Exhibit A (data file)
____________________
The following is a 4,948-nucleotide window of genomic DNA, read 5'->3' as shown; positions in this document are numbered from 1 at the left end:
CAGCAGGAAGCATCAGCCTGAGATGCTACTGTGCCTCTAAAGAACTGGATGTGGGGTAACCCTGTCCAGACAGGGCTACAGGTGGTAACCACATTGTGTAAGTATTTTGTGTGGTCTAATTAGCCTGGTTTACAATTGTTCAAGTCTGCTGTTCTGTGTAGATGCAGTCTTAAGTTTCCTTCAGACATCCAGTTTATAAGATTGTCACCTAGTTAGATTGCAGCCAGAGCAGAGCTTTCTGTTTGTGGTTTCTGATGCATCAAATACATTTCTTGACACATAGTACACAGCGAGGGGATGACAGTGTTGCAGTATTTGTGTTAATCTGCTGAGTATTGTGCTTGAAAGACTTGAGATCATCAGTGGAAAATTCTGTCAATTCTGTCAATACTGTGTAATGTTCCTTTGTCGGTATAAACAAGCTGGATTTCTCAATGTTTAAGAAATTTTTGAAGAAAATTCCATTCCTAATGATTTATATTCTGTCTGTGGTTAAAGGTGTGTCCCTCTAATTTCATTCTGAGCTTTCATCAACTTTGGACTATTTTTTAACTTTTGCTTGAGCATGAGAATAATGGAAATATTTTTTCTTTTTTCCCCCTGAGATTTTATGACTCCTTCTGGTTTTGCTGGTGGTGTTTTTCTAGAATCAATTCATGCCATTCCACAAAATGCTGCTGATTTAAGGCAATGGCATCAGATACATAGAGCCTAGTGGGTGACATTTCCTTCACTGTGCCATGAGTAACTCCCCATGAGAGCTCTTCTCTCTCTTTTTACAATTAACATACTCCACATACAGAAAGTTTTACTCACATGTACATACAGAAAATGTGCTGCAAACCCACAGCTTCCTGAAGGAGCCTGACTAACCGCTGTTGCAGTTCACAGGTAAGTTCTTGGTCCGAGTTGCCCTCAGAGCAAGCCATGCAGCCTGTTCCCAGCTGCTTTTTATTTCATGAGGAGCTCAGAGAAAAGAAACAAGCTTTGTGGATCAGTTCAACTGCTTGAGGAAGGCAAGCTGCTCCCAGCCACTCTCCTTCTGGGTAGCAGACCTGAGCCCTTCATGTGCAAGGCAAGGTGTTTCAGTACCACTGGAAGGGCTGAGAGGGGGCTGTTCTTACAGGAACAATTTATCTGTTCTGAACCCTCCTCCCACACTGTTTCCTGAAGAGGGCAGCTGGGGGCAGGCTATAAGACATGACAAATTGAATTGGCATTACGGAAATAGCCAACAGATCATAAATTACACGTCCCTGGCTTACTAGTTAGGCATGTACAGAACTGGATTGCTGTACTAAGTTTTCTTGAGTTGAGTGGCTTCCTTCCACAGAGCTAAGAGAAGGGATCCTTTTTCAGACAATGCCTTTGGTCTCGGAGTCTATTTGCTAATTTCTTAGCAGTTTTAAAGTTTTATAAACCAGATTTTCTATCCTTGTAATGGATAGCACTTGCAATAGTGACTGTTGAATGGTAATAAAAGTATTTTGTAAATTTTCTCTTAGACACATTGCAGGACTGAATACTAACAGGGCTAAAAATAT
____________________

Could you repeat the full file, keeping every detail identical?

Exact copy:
The following is a 4,948-nucleotide window of genomic DNA, read 5'->3' as shown; positions in this document are numbered from 1 at the left end:
CAGCAGGAAGCATCAGCCTGAGATGCTACTGTGCCTCTAAAGAACTGGATGTGGGGTAACCCTGTCCAGACAGGGCTACAGGTGGTAACCACATTGTGTAAGTATTTTGTGTGGTCTAATTAGCCTGGTTTACAATTGTTCAAGTCTGCTGTTCTGTGTAGATGCAGTCTTAAGTTTCCTTCAGACATCCAGTTTATAAGATTGTCACCTAGTTAGATTGCAGCCAGAGCAGAGCTTTCTGTTTGTGGTTTCTGATGCATCAAATACATTTCTTGACACATAGTACACAGCGAGGGGATGACAGTGTTGCAGTATTTGTGTTAATCTGCTGAGTATTGTGCTTGAAAGACTTGAGATCATCAGTGGAAAATTCTGTCAATTCTGTCAATACTGTGTAATGTTCCTTTGTCGGTATAAACAAGCTGGATTTCTCAATGTTTAAGAAATTTTTGAAGAAAATTCCATTCCTAATGATTTATATTCTGTCTGTGGTTAAAGGTGTGTCCCTCTAATTTCATTCTGAGCTTTCATCAACTTTGGACTATTTTTTAACTTTTGCTTGAGCATGAGAATAATGGAAATATTTTTTCTTTTTTCCCCCTGAGATTTTATGACTCCTTCTGGTTTTGCTGGTGGTGTTTTTCTAGAATCAATTCATGCCATTCCACAAAATGCTGCTGATTTAAGGCAATGGCATCAGATACATAGAGCCTAGTGGGTGACATTTCCTTCACTGTGCCATGAGTAACTCCCCATGAGAGCTCTTCTCTCTCTTTTTACAATTAACATACTCCACATACAGAAAGTTTTACTCACATGTACATACAGAAAATGTGCTGCAAACCCACAGCTTCCTGAAGGAGCCTGACTAACCGCTGTTGCAGTTCACAGGTAAGTTCTTGGTCCGAGTTGCCCTCAGAGCAAGCCATGCAGCCTGTTCCCAGCTGCTTTTTATTTCATGAGGAGCTCAGAGAAAAGAAACAAGCTTTGTGGATCAGTTCAACTGCTTGAGGAAGGCAAGCTGCTCCCAGCCACTCTCCTTCTGGGTAGCAGACCTGAGCCCTTCATGTGCAAGGCAAGGTGTTTCAGTACCACTGGAAGGGCTGAGAGGGGGCTGTTCTTACAGGAACAATTTATCTGTTCTGAACCCTCCTCCCACACTGTTTCCTGAAGAGGGCAGCTGGGGGCAGGCTATAAGACATGACAAATTGAATTGGCATTACGGAAATAGCCAACAGATCATAAATTACACGTCCCTGGCTTACTAGTTAGGCATGTACAGAACTGGATTGCTGTACTAAGTTTTCTTGAGTTGAGTGGCTTCCTTCCACAGAGCTAAGAGAAGGGATCCTTTTTCAGACAATGCCTTTGGTCTCGGAGTCTATTTGCTAATTTCTTAGCAGTTTTAAAGTTTTATAAACCAGATTTTCTATCCTTGTAATGGATAGCACTTGCAATAGTGACTGTTGAATGGTAATAAAAGTATTTTGTAAATTTTCTCTTAGACACATTGCAGGACTGAATACTAACAGGGCTAAAAATAT